Run Shift+F5 = Shell execure current file missing after update 7.6.3
Oliver Majchrzak last edited by
Dear community Run -> Shift+F5 = Shell execure current file is missing after the current update to 7.6.3. Is it a current issue or a known bug? Else is there a way to fix it manually, since I use it very often.
PeterJones last edited by PeterJones
I don’t remember the last time “Shell execute current file” was in the Run menu by default. In all my portable copies from 7.2.2 to 7.6.3, I couldn’t find anything from “shell”, “execute”, or “current file” that looked liked “shell execute current file” – my guess is that you (or someone) had customized your
shortcuts.xmlto include that.
I have two suggestions for re-creating the behavior I am assuming you mean: Close all instances of Notepad++; open one new instance; open
%appdata%\notepad++\shortcuts.xml; edit the
<UserDefinedCommands>to include one or both of:
<Command name="Execute This File" Ctrl="no" Alt="no" Shift="yes" Key="116">cmd /c "$(FULL_CURRENT_PATH)"</Command> <Command name="Shell Execute This File" Ctrl="no" Alt="yes" Shift="yes" Key="116">cmd /k "$(FULL_CURRENT_PATH)"</Command>
save the file. Exit notepad++. Re-run notepad++.
Now one or both of “Execute This File” and/or “Shell Execute This File” will appear in your Run menu – as defined, with the first being
Shift+F5and the second
Alt+Shift+F5(*). The first will run the current file using your default file-association for that file type inside a
cmd.exewindow, and the window will disappear when the file is done executing; the second will run the current file using your default file-association for that file type inside a
cmd.exewindow, and the window will remain open after running the file, and you can use that window as a normal windows command-line environment.
*: you can easily swap those associations when you paste it in by editing the parameters in the
<command>tag. Or, after reload, Run > Modify Shortcut / Delete Command, and edit the keyboard shortcut there
Didn’t there used to be some menu command to open the current file with the “default application”. I can’t find any such option right now, but I seem to remember it. This is what the OP’s “shell execute” phraseology makes me think of.
Yeah, I thought there was, too, but my grep of a wide range of
shortcuts.xmlversions couldn’t find it. I assume it was implemented similar to what i showed above.
Going through the change history on shortcuts.xml, I couldn’t find any previous versions that had something similar in
shortcuts.xml– so I guess if it was there, it was either really old (pre-github), or was implemented elsewhere than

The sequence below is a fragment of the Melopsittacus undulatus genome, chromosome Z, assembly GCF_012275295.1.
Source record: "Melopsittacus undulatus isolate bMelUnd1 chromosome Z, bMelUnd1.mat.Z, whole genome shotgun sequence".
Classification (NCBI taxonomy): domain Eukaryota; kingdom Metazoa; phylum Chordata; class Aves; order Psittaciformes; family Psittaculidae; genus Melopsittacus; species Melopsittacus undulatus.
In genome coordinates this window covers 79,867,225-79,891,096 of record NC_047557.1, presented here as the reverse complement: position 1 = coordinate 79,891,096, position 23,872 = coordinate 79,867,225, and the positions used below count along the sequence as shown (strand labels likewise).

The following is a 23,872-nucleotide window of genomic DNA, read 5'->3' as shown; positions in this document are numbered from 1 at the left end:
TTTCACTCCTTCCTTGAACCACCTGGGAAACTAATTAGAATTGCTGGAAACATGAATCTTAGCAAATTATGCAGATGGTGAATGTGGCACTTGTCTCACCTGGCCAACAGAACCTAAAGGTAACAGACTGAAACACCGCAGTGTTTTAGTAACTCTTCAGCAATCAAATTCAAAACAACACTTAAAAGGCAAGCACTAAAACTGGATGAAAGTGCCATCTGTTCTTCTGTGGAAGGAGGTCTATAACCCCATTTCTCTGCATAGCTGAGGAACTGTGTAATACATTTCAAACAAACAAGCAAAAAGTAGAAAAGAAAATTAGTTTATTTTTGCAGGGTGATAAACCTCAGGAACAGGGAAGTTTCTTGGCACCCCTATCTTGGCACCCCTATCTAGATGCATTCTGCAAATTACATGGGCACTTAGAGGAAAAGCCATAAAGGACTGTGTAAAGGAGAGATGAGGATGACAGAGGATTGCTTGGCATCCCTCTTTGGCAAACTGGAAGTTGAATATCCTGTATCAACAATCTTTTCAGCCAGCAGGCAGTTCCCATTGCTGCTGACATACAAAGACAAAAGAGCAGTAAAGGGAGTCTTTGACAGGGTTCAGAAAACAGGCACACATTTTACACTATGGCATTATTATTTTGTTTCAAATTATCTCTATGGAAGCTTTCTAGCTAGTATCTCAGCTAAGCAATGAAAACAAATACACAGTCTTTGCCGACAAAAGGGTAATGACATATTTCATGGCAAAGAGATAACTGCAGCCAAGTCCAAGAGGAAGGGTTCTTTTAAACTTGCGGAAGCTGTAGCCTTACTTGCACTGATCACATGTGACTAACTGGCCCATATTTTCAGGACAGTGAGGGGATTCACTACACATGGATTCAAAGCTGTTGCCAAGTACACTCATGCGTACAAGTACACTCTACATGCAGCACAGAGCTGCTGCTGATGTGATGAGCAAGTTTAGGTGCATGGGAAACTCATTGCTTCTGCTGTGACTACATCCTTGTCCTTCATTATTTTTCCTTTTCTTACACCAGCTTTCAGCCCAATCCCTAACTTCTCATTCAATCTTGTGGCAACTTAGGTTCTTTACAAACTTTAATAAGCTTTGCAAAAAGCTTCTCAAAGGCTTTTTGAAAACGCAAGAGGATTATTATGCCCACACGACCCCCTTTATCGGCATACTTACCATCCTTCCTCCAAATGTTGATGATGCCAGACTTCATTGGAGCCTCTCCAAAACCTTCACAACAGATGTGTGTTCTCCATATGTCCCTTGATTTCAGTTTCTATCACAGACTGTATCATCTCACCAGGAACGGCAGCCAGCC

guy038 last edited by guy038
Alan, are you searching for this command :
File > Open in Default Viewer"which opens current file with its default associated application
BTW, there are, also, these two commands, which may be sometimes useful :
File > Open Containing Folder > Explorer, which opens an Explorer instance in the folder of the current file and selects current file
File > Open Containing Folder > cmdwhich opens a CMD console window, in the folder of the current file
File > Open in Default Viewer"
Yes, that’s the one. It doesn’t appear in my older, very STABLE version of N++. Perhaps that is why I could not find it. I guess it is really unrelated to the OP’s OP.
Interesting, I hadn’t noticed that feature when it arrived, so I just went digging through commits and release history.
I love when I learn something new, so thanks @guy038. It’s a little less pleasant when I should have learned it in the past, but it’s better than not learning it. ;-)
I simply recall it being mentioned recently here in the Community. Nice digging of you to track down its history.
Oliver Majchrzak last edited by Oliver Majchrzak
@PeterJones Thanks for the hint. Though, when executing the current file with “Shift+F5” (in my case a dos batch) the file is executed at the directory “%appdata%\notepad++” where the “shortcuts.xml” file is but not in the path where the current file is ("$(FULL_CURRENT_PATH)"). How can I fix this?
Meta Chuh last edited by Meta Chuh
you can change to your document’s drive letter and path, by adding and combining
cd /d "$(CURRENT_DIRECTORY)"followed by
&&and your desired command.
(note: the cd option
/dwill also change to the correct drive letter (e.g. F:\), if your document is on another drive than c:, like a different hdd, usb, or network drive.)
here are @PeterJones
<UserDefinedCommands>from above, with added cd commands.
<Command name="Execute This File" Ctrl="no" Alt="no" Shift="yes" Key="116">cmd /c cd /d "$(CURRENT_DIRECTORY)" && "$(FULL_CURRENT_PATH)"</Command> <Command name="Shell Execute This File" Ctrl="no" Alt="yes" Shift="yes" Key="116">cmd /k cd /d "$(CURRENT_DIRECTORY)" && "$(FULL_CURRENT_PATH)"</Command>
Alternately, if you’ve got a batch file that critically needs its current directory to be the same as the directory it’s in, that should be handled in the batch file itself. For example,
@cd /d %~dp0
%~dp0is using the “parameter extensions” on the
%0(which is the .bat’s pathname) as described at https://ss64.com/nt/syntax-args.html, to extract the drive and path, but not the filename).
With that near the beginning of your batch script, you won’t need to change directory externally.